Green energy company Simec Atlantis Energy is breaking its 220MW Uskmouth coal power plant/data center conversion project into two 110MW phases.

The company is making the change to its project in Newport, Wales, after adjusting working conditions and logistics due to Covid-19. Now, the firm will build one phase, get it up and running, then move onto the final (second) phase.

TechRE is the contractor helping Atlantis convert its flagship Uskmouth Power Station into a data center with the hope it will attract Edge and hyperscale tenants.

The phase 1 conversion will take place over a period of 18 months.

Atlantis' Uskmouth Power Station – Robin Drayton

Burning green

Tim Cornelius, CEO of Simec Atlantis Energy, said: “The Uskmouth project is leading the way to a sustainable future and we are delighted that so much progress has been able to be made on this important project despite the disruptions we have all experienced so far during 2020.

"The decision to phase the conversion into two stages is prudent as it de-risks supply chain timelines, fuel supply, and most importantly the timeline to first electrons exported to the grid and therefore revenue generation.

"Further, we are delighted to be working with TechRE on the potential development of a large, private wire supply contract to data center operators at Uskmouth. This could become one of the most exciting corporate PPA projects in the UK, demonstrating how the digital economy can work hand-in-hand with sustainable energy generators to establish more data center capacity in the UK to meet ever-growing demands in an ethical and responsible way.”

According to Atlantis, Uskmouth is still operating as a power plant, but instead of burning coal, it will instead use waste pellets derived from biomass and plastics. The burning of the pellets will go on to generate 220MW of baseload electricity for the data center.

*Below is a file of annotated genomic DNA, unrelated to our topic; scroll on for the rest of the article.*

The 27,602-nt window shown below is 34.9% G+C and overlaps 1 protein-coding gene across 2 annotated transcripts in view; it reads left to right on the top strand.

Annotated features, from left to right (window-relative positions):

Mitsubishi Hitachi Power Systems Europe designed the furnace and power system which Uskmouth will use, it won the contract in October 2019.

The fuel used in the new plant will be sourced from Atlantis' sister company Simec Subcoal Fuels.

In June, Atlantis conducted a large-scale combustion test which was successful. Final design studies are now being done to survey the Engineering, Procurement, and Construction (EPC) contract. The EPC process will be a global tender and contract negotiations are expected to conclude in early 2021.

The T&Cs of the contract will determine the final structure of the project finance package and construction will begin once the contract is awarded.

Atlantis is taking on low carbon and sustainable projects seriously with an investment in tidal power and its subsidiary Green Highland Renewables, which operates small river hydropower plants.

Back in September 2019, Atlantis proposed a data center using renewable tidal power, off the coast of Scotland. Its MeyGen tidal power station floats just off Pentland Firth, between the Orkney Islands and the mainland.

Around 77 percent of the ownership of the tidal power station is held by Atlantis.